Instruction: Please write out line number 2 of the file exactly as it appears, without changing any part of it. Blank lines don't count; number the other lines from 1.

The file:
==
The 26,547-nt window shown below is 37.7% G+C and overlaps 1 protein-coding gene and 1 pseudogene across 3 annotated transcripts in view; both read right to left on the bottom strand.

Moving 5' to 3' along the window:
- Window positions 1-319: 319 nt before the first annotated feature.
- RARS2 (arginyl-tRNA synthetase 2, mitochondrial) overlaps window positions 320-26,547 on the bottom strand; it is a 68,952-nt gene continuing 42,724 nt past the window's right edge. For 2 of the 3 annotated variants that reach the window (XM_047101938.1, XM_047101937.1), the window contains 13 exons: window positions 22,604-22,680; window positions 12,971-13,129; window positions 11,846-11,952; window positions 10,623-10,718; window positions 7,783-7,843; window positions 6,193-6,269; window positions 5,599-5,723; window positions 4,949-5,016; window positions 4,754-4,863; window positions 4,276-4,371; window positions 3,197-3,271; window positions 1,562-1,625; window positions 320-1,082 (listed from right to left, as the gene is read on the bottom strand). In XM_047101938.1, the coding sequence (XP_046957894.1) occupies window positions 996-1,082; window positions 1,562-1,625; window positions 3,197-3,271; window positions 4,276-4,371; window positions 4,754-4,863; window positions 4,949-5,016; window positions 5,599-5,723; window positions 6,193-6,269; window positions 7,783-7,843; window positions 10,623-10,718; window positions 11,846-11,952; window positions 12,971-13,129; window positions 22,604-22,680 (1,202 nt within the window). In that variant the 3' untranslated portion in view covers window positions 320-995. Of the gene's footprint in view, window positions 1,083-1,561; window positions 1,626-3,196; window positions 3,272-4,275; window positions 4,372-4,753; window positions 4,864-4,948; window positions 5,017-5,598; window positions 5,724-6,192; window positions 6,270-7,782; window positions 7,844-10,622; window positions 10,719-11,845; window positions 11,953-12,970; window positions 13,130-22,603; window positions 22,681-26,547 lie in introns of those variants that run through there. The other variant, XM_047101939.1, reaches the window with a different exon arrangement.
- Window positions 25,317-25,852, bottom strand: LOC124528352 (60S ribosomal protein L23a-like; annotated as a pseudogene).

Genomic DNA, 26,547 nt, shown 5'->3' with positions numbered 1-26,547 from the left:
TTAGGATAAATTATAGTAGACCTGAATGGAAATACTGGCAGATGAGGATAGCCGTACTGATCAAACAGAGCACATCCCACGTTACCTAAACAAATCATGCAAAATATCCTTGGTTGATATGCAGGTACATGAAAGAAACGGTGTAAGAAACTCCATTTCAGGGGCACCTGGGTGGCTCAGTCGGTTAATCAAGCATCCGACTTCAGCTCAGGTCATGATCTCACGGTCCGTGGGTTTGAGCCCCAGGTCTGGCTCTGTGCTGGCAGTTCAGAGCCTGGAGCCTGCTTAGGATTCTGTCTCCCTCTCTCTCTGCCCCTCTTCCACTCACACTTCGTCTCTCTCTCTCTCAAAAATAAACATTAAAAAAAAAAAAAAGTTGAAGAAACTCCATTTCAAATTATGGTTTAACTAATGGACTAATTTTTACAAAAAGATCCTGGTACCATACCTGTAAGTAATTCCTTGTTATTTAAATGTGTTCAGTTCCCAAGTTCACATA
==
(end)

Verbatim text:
Moving 5' to 3' along the window: